Tuesday, November 11, 2008

Making the Most of Alcohol Hand Sanitizers

Alcohol hand sanitizers have been in use in the U.S. since the mid-1990s. Beginning with the food industry they have trickled down to being cleanroom supplies and for use in pharmaceutical applications. Further, a large number of businesses in most sectors are making generous use of the product to protect their employees and cleanroom equipment alike. However, just because you've used a sanitizer it doesn't mean that you're completely free of germs.

Alcohol sanitizers, available as hand rubs, gels or rinse sanitizers, foams, atomizing sprays, etc are disinfectants comprising at least 60 per cent alcohol. Though washing hands with warm water and soap does remove dirt and reduces germs on your hands, alcohol sanitizers can serve as an additional agent to kill germs further or when it's not possible to wash hands with soap and water. The Centers for Disease Control and Prevention (CDC) considers alcohol hand sanitizers as an acceptable alternative to soap and water for hand hygiene.

Making the most of sanitizers, when used as clean room products entail at least some technique.

The following are tips to keep in mind while you prepare to enter a cleanroom facility.
  • Clean grime and dirt from your hands by soap, as sanitizers only deactivate viruses and kill bacteria. They're not meant to clean dirt.
  • Get the sanitizer to all the areas of your hands where the transient flora resides. Don't neglect the nails and cuticles at the cost of just palms.
  • Also, in cleanroom environments and applications, sanitizers should be coupled with a gamma radiation treatment, as alcohol doesn't destroy bacterial spores.
In the beginning the medical and the health care industry in the US lagged behind in implementing handwashing programs using alcohol hand sanitizers, for the most part due to the fear that it may lead to a fall in handwashing compliance, incrasing the risk of nosocomial infections. But later, evidence from Europe and Japan showed that including sanitizers actually helped the cause, that's when alcohol sanitizers became a commonplace for use in cleanrooms by the cleanroom staff as well as companies engaged in cleanroom services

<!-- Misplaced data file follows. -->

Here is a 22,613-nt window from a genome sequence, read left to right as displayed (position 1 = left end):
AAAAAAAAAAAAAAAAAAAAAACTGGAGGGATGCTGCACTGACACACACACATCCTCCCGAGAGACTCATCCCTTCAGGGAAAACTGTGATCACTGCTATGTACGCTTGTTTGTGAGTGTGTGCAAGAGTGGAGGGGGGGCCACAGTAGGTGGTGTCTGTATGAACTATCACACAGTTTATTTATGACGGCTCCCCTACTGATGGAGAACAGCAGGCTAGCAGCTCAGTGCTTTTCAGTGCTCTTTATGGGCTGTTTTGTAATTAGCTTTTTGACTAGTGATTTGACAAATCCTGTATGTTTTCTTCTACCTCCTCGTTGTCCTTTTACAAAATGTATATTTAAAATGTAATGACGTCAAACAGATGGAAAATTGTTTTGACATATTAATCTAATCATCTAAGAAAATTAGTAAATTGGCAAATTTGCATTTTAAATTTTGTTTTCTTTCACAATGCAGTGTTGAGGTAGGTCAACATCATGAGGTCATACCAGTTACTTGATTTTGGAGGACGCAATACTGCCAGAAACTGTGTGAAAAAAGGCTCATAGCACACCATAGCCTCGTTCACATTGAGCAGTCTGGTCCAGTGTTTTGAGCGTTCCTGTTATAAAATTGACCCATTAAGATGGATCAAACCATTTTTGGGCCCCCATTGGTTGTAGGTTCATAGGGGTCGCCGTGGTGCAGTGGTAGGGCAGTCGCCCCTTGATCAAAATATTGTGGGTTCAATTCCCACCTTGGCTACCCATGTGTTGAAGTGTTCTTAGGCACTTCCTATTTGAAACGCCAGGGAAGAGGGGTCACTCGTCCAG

DrStu said...

Respectuflly suggest that most people that have researched the dangers inherent to alcohol-based hand sanitizers--are embracing alcohol-free alternatives that provide the exact same germ-killing efficacy, without the dangerous side-effects of alcohol-based products.

Aside from the widely documented 2007 report published by the US Association of Poison Control Centers, which found close to 12,000 cases of alcohol poisoning in kids 6 and under directly attributed to alcohol-based hand sanitizers (the marketing genuises at Purell have packaged their product with cute bottles and intoxicating fragrances that inspire little ones to lick the gel off of their hands), alcohol-based hand sanitizers are notorious for destroying protective skin cells, causing dry/irritated skin, which in turn increases risk of exposure to bacteria and germs, have no efficacy when applied to dirty/soiled hands, and lose their effectiveness within seconds after applying.

Alcohol-free, rinse free, fragrance free products (brands include Soapopular, Hy5, and others) use the same active ingredient found in Bactine antiseptic, J&J BandAid brand foaming antiseptic, and dozens of other health care products--all of which are widely-acknowledged to be equally effective when compared to Purell or other alcohol-based products, but the alcohol-free alternatives are safer to the skin, safer for kids and are non-flammable and non-toxic.

Schools, day care centers and health care venues throughout the country have been systematically banning Purell and similar products, and contrary to popular belief, the US Centers for Disease Control does NOT recommend alcohol-based hand sanitizers..at least that is what Kathleen Stewart, a senior spokesperson from CDC has repeatedly stated
A good blog on the topic is : http://www.handhygienefacts.blogspot.com

Jay Berkman
Mata Global Solutions,Inc.
d/b/a MGS Brands
d/b/a MGS Soapopular
2490 Black Rock Turnpike
Fairfield, Connecticut 06825
Tel: 203.255.0034
US Distributor of Soapopular: The Consumer Market's Most Popular Alcohol-Free Hand Sanitizer
Global License: Hy5

Fred said...

Thanks for your valuable comment. And for suggesting alcohol-free sanitizers as a safer alternative - especially for home use. :-)